May 25 2013 Latest news:
Kathryn Bradley, Reporter
Friday, June 22, 2012
There will be a chance to explore Blickling Hall’s beautiful 55-acre garden and raise money for a host of good causes when the National Trust opens up the gates in support of the National Gardens Scheme.
The scheme started life 85 years ago as a national fundraising appeal for district nurses in memory of their patron Queen Alexandra, who died in 1925. Its main focus was to make basic medical care accessible to all. The first opening in 1927 raised an impressive £8,000.
Today, the NGS supports nursing and gardening charities, including Macmillan Cancer Support, Marie Curie Cancer Care, Help the Hospices, Crossroads Care, The Queen’s Nursing Institute and The Gardeners’ Royal Benevolent Fund.
From the late 1940s, the NGS has also donated an annual sum to the National Trust to help save gardens at risk. In return, the National Trust opens a number of gardens each year to fundraise for the NGS.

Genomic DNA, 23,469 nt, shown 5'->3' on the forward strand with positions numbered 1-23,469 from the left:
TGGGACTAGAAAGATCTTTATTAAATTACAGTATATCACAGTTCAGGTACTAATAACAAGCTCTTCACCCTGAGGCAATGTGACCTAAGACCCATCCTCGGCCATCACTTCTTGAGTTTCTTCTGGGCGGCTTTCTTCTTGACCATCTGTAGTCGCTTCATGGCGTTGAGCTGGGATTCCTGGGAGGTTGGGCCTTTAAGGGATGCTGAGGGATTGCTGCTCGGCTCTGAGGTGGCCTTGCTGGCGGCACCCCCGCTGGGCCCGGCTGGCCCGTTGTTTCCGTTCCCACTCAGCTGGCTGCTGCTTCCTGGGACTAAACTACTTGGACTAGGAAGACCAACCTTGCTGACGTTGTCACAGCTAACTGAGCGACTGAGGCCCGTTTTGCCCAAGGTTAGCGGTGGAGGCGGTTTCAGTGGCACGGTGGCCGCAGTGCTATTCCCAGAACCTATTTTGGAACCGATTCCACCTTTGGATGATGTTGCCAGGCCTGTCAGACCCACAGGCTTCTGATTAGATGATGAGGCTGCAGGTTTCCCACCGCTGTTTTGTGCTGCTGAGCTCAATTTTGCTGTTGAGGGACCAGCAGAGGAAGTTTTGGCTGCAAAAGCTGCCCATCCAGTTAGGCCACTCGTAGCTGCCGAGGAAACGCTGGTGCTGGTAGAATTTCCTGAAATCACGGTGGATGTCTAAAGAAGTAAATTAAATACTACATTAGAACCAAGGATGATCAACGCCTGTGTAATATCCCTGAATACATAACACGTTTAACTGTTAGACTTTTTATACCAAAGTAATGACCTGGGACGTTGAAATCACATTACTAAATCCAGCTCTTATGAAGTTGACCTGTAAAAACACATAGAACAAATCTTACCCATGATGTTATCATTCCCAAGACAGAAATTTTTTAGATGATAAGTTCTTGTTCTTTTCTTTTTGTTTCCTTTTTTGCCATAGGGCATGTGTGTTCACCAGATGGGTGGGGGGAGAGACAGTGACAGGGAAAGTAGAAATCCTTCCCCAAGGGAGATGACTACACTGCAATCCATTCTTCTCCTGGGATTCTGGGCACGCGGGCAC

To mark the 85th anniversary of the NGS, any gardens which first opened in 1927 and now belong to the Trust will open their gates once more to visitors.
Among the highlights at Blickling is a stunning parterre created by socialite Norah Lindsay in the 1930s, a peaceful orangery garden, a crescent lake, azaleas, rhododendrons and herbaceous borders
Visitors can also look round the historic Jacobean house and explore the wider country estate.
The garden will be opened in aid of the NGS on July 14 and October 13, It is also open daily from 10am.
Entry to the garden only costs £8.50 for adults and £4.25 for children.
As the gates to the Royal Hospital Gardens at Chelsea opened to the world’s media yesterday, with a frenzy of activity as photographers and camera crews vied for the best vantage points, there was also a very palpable sense of relief among the hundreds of nurserymen and women who have come to exhibit their prize horticultural specimens that their stands were complete and looking their very best.